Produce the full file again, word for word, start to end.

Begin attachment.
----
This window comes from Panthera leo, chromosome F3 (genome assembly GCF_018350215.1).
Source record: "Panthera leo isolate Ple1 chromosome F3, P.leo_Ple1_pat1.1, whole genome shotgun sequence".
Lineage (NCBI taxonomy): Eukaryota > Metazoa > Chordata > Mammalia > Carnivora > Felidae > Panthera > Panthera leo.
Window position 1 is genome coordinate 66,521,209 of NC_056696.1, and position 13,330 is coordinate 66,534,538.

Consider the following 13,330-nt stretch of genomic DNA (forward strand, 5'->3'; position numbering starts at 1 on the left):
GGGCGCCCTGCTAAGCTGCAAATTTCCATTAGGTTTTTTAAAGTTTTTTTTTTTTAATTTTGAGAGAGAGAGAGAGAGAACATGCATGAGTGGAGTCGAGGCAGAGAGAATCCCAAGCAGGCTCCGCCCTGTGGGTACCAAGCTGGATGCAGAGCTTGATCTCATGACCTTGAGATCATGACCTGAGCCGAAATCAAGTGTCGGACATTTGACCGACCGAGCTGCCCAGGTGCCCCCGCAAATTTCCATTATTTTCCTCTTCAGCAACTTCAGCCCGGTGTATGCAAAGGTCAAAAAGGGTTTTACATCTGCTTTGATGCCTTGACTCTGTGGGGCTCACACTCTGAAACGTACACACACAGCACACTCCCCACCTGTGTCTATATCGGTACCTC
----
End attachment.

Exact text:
This window comes from Panthera leo, chromosome F3 (genome assembly GCF_018350215.1).
Source record: "Panthera leo isolate Ple1 chromosome F3, P.leo_Ple1_pat1.1, whole genome shotgun sequence".
Lineage (NCBI taxonomy): Eukaryota > Metazoa > Chordata > Mammalia > Carnivora > Felidae > Panthera > Panthera leo.
Window position 1 is genome coordinate 66,521,209 of NC_056696.1, and position 13,330 is coordinate 66,534,538.

Consider the following 13,330-nt stretch of genomic DNA (forward strand, 5'->3'; position numbering starts at 1 on the left):
GGGCGCCCTGCTAAGCTGCAAATTTCCATTAGGTTTTTTAAAGTTTTTTTTTTTTAATTTTGAGAGAGAGAGAGAGAGAACATGCATGAGTGGAGTCGAGGCAGAGAGAATCCCAAGCAGGCTCCGCCCTGTGGGTACCAAGCTGGATGCAGAGCTTGATCTCATGACCTTGAGATCATGACCTGAGCCGAAATCAAGTGTCGGACATTTGACCGACCGAGCTGCCCAGGTGCCCCCGCAAATTTCCATTATTTTCCTCTTCAGCAACTTCAGCCCGGTGTATGCAAAGGTCAAAAAGGGTTTTACATCTGCTTTGATGCCTTGACTCTGTGGGGCTCACACTCTGAAACGTACACACACAGCACACTCCCCACCTGTGTCTATATCGGTACCTC